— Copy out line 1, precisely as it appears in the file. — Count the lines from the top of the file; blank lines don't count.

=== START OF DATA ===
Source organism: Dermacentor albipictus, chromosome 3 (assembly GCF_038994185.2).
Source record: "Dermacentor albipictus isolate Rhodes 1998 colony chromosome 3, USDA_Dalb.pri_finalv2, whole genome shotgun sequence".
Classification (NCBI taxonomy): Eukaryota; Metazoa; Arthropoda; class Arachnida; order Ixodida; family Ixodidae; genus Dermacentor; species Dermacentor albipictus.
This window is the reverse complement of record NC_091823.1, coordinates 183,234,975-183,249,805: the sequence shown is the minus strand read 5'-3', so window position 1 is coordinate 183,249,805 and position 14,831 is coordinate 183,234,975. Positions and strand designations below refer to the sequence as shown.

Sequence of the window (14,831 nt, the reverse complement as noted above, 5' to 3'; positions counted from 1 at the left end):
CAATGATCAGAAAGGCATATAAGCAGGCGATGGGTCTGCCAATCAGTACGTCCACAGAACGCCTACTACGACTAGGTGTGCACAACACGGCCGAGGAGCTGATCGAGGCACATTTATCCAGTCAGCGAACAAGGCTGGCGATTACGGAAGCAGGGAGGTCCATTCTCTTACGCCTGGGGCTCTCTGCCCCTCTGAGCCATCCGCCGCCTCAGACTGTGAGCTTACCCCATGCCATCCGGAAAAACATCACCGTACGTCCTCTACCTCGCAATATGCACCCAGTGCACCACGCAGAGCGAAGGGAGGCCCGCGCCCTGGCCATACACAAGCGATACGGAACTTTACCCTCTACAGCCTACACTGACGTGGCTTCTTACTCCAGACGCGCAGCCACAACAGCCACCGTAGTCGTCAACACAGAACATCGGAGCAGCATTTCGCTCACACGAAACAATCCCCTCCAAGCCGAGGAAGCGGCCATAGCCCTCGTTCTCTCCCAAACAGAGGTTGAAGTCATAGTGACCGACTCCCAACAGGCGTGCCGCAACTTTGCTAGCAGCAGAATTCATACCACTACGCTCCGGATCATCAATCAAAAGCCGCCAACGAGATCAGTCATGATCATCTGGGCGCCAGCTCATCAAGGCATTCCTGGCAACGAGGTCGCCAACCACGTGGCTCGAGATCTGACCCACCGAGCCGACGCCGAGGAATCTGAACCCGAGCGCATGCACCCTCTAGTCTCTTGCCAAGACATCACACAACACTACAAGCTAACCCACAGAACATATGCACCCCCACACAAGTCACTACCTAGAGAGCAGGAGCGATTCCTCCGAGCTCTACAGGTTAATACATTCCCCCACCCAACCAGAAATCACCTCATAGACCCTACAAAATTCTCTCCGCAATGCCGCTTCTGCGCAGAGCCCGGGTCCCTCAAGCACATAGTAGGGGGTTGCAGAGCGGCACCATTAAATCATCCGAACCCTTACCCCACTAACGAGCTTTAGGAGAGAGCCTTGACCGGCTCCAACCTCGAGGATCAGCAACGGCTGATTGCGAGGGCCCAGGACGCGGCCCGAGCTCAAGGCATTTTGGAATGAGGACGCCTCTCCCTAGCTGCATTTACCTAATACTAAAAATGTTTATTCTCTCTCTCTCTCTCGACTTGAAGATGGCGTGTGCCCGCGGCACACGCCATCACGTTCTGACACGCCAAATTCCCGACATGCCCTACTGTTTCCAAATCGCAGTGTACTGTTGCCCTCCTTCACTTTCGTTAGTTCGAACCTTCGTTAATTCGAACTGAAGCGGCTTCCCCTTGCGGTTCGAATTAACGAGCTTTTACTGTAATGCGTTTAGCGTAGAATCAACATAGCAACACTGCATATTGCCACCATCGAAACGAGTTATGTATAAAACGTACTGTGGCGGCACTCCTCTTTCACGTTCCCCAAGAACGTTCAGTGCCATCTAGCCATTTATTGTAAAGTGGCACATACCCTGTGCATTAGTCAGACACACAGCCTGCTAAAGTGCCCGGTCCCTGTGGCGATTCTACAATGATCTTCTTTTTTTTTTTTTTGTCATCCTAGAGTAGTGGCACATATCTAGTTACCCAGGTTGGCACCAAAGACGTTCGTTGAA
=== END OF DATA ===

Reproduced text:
Source organism: Dermacentor albipictus, chromosome 3 (assembly GCF_038994185.2).